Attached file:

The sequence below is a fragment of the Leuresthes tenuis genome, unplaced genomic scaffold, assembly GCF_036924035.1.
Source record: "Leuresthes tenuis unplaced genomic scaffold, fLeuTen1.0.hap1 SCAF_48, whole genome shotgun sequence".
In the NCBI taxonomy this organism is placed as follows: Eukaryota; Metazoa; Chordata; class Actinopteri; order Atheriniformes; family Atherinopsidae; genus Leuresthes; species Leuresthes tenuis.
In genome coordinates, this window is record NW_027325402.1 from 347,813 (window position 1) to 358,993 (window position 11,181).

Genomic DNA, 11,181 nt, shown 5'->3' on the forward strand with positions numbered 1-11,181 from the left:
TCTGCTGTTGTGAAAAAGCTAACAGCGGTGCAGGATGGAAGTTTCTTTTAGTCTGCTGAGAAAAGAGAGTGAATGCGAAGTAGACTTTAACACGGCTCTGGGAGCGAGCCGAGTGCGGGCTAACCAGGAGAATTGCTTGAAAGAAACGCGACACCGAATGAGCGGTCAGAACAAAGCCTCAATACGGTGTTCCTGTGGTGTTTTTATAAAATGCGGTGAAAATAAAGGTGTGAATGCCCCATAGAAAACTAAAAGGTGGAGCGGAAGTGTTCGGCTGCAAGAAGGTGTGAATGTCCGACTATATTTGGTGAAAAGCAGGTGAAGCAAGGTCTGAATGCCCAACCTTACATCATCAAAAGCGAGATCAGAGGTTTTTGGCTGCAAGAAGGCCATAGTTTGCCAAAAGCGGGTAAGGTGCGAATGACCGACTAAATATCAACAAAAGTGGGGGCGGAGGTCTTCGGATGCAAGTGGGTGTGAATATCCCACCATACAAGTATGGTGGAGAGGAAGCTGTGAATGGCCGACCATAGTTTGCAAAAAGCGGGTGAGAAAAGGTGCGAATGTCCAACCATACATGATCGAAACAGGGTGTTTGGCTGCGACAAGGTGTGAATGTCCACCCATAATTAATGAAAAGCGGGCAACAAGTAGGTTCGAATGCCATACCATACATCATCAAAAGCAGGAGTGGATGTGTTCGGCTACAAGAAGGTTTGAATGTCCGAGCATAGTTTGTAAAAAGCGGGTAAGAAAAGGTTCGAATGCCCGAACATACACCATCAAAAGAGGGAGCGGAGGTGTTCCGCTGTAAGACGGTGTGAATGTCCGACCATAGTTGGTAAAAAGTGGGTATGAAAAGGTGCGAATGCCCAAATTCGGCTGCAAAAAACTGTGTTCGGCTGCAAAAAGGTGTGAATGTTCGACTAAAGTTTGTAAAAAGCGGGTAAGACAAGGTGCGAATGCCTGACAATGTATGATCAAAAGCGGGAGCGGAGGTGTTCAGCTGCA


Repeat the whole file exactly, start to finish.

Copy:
The sequence below is a fragment of the Leuresthes tenuis genome, unplaced genomic scaffold, assembly GCF_036924035.1.
Source record: "Leuresthes tenuis unplaced genomic scaffold, fLeuTen1.0.hap1 SCAF_48, whole genome shotgun sequence".
In the NCBI taxonomy this organism is placed as follows: Eukaryota; Metazoa; Chordata; class Actinopteri; order Atheriniformes; family Atherinopsidae; genus Leuresthes; species Leuresthes tenuis.
In genome coordinates, this window is record NW_027325402.1 from 347,813 (window position 1) to 358,993 (window position 11,181).

Genomic DNA, 11,181 nt, shown 5'->3' on the forward strand with positions numbered 1-11,181 from the left:
TCTGCTGTTGTGAAAAAGCTAACAGCGGTGCAGGATGGAAGTTTCTTTTAGTCTGCTGAGAAAAGAGAGTGAATGCGAAGTAGACTTTAACACGGCTCTGGGAGCGAGCCGAGTGCGGGCTAACCAGGAGAATTGCTTGAAAGAAACGCGACACCGAATGAGCGGTCAGAACAAAGCCTCAATACGGTGTTCCTGTGGTGTTTTTATAAAATGCGGTGAAAATAAAGGTGTGAATGCCCCATAGAAAACTAAAAGGTGGAGCGGAAGTGTTCGGCTGCAAGAAGGTGTGAATGTCCGACTATATTTGGTGAAAAGCAGGTGAAGCAAGGTCTGAATGCCCAACCTTACATCATCAAAAGCGAGATCAGAGGTTTTTGGCTGCAAGAAGGCCATAGTTTGCCAAAAGCGGGTAAGGTGCGAATGACCGACTAAATATCAACAAAAGTGGGGGCGGAGGTCTTCGGATGCAAGTGGGTGTGAATATCCCACCATACAAGTATGGTGGAGAGGAAGCTGTGAATGGCCGACCATAGTTTGCAAAAAGCGGGTGAGAAAAGGTGCGAATGTCCAACCATACATGATCGAAACAGGGTGTTTGGCTGCGACAAGGTGTGAATGTCCACCCATAATTAATGAAAAGCGGGCAACAAGTAGGTTCGAATGCCATACCATACATCATCAAAAGCAGGAGTGGATGTGTTCGGCTACAAGAAGGTTTGAATGTCCGAGCATAGTTTGTAAAAAGCGGGTAAGAAAAGGTTCGAATGCCCGAACATACACCATCAAAAGAGGGAGCGGAGGTGTTCCGCTGTAAGACGGTGTGAATGTCCGACCATAGTTGGTAAAAAGTGGGTATGAAAAGGTGCGAATGCCCAAATTCGGCTGCAAAAAACTGTGTTCGGCTGCAAAAAGGTGTGAATGTTCGACTAAAGTTTGTAAAAAGCGGGTAAGACAAGGTGCGAATGCCTGACAATGTATGATCAAAAGCGGGAGCGGAGGTGTTCAGCTGCA